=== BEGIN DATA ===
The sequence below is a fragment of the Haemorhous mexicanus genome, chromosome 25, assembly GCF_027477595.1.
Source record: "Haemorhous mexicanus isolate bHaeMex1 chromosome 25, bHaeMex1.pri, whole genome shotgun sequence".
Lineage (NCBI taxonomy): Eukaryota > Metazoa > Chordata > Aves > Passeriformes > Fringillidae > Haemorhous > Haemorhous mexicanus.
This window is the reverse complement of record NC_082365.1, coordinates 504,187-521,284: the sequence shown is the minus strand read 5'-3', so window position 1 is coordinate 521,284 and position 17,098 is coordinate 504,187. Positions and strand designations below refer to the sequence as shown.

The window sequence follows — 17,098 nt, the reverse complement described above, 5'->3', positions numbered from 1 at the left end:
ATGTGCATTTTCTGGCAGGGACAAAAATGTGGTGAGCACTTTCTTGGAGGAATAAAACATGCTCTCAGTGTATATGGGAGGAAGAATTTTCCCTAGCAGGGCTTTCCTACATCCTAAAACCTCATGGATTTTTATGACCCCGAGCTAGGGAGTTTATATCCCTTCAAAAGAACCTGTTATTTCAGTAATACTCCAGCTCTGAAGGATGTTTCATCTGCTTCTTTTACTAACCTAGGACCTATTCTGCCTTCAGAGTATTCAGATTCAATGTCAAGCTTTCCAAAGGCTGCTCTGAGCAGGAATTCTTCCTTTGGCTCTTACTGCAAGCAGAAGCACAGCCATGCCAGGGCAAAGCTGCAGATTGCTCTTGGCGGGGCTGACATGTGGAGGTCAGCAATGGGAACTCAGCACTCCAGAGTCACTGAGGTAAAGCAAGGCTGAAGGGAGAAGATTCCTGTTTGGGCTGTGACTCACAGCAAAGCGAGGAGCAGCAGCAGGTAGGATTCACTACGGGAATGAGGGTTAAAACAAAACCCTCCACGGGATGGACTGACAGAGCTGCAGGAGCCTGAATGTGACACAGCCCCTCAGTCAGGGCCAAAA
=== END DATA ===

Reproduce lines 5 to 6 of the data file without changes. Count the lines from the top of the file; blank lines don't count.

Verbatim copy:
The window sequence follows — 17,098 nt, the reverse complement described above, 5'->3', positions numbered from 1 at the left end:
ATGTGCATTTTCTGGCAGGGACAAAAATGTGGTGAGCACTTTCTTGGAGGAATAAAACATGCTCTCAGTGTATATGGGAGGAAGAATTTTCCCTAGCAGGGCTTTCCTACATCCTAAAACCTCATGGATTTTTATGACCCCGAGCTAGGGAGTTTATATCCCTTCAAAAGAACCTGTTATTTCAGTAATACTCCAGCTCTGAAGGATGTTTCATCTGCTTCTTTTACTAACCTAGGACCTATTCTGCCTTCAGAGTATTCAGATTCAATGTCAAGCTTTCCAAAGGCTGCTCTGAGCAGGAATTCTTCCTTTGGCTCTTACTGCAAGCAGAAGCACAGCCATGCCAGGGCAAAGCTGCAGATTGCTCTTGGCGGGGCTGACATGTGGAGGTCAGCAATGGGAACTCAGCACTCCAGAGTCACTGAGGTAAAGCAAGGCTGAAGGGAGAAGATTCCTGTTTGGGCTGTGACTCACAGCAAAGCGAGGAGCAGCAGCAGGTAGGATTCACTACGGGAATGAGGGTTAAAACAAAACCCTCCACGGGATGGACTGACAGAGCTGCAGGAGCCTGAATGTGACACAGCCCCTCAGTCAGGGCCAAAA